Jason R. Baron is well known as a lawyer, writer, editor, and thought leader on e-discovery search. This blog is a 30 minute video excerpt of Jason teaching Bill Hamilton and my law school class this week at the University of Florida. Jason’s talk will give you a better understanding of the problem of search, why it is so difficult, and the latest research and trends in this area. Click on the arrows in the bottom right corner for a full screen view.
The drive from Orlando to Gainesville this week with Jason reminded me of why he is so popular and effective. Although it does not really come across in this video, he is one of the wittiest people you will meet. You can not only learn a lot from Jason, you can laugh a lot too. Unlike many experts, Jason has his ego in humorous perspective. Maybe that’s why he has been such a good ambassador for the legal profession to the strange world of information science. He is a pioneer of a dialogue between these two alien disciplines. This led to his co-founding the TREC Legal Track, an important project that I have written about before. Also see Jason’s guest blog on this subject.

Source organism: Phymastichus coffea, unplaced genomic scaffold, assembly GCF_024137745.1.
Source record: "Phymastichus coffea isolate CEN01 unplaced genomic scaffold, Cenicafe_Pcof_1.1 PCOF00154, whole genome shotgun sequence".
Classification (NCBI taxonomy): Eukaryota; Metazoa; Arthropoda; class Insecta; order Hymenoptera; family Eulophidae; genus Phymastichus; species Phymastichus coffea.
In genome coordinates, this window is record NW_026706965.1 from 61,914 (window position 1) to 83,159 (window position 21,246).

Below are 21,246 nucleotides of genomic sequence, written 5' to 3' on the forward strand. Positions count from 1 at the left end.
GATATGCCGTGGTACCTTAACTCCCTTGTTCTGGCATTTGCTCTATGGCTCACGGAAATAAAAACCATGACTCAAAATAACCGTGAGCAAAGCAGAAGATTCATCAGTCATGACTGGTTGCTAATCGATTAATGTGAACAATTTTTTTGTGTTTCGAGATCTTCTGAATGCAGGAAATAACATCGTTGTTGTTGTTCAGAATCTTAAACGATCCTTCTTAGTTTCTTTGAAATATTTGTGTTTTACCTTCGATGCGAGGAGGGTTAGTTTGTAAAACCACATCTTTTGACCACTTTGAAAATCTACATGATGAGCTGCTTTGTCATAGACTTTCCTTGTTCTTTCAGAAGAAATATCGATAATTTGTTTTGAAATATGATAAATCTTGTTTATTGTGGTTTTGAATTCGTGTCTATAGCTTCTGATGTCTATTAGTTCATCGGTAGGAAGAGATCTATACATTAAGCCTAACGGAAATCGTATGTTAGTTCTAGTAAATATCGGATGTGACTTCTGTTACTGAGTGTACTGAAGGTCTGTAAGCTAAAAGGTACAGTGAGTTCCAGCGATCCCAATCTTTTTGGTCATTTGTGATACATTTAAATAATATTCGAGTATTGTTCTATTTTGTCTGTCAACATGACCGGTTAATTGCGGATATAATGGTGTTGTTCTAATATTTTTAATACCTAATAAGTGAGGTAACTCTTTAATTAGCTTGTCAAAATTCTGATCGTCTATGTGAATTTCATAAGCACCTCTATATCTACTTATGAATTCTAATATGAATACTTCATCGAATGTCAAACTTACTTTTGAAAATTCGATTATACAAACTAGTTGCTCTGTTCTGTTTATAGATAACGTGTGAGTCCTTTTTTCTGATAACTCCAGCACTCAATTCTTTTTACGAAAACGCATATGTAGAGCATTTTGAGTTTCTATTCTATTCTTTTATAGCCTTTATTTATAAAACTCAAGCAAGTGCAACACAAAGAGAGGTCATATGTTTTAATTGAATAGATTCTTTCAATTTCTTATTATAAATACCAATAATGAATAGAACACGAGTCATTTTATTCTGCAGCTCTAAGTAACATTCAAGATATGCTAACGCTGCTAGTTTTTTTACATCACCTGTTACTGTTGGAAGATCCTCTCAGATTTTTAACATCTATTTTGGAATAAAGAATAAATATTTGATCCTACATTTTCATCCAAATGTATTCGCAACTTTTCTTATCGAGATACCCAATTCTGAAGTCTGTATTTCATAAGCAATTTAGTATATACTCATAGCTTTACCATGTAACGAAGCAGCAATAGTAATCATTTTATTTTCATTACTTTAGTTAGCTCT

Jason Baron’s efforts to bridge the disciplines of law and information science are driven by his desire to help the law cope with the sudden explosion in the volume of information. Jason is on the front line of this problem as the Director of Litigation of the National Archives and Records Administration. NARA, among other things, handles White House email litigation and other federal records disputes. He lives in a world where the management of billions of emails and government records are routine. He understand far better than most the need of law to work with science to cope with these issues.
When not traveling around the world lecturing on e-discovery and information science, Jason works tirelessly for The Sedona Conference, where he is now a Co-Chair of the Working Group on Electronic Document Retention and Production. He is also the Editor-in-Chief of The Sedona Conference Best Practices Commentary on the Use of Search and Information Retrieval in E-Discovery (2007), and The Sedona Conference Commentary on Achieving Quality in the E-Discovery Process (2009). To learn more about Jason Baron and his work, see his website: jasonrbaron.com and try to catch one of his many public presentations.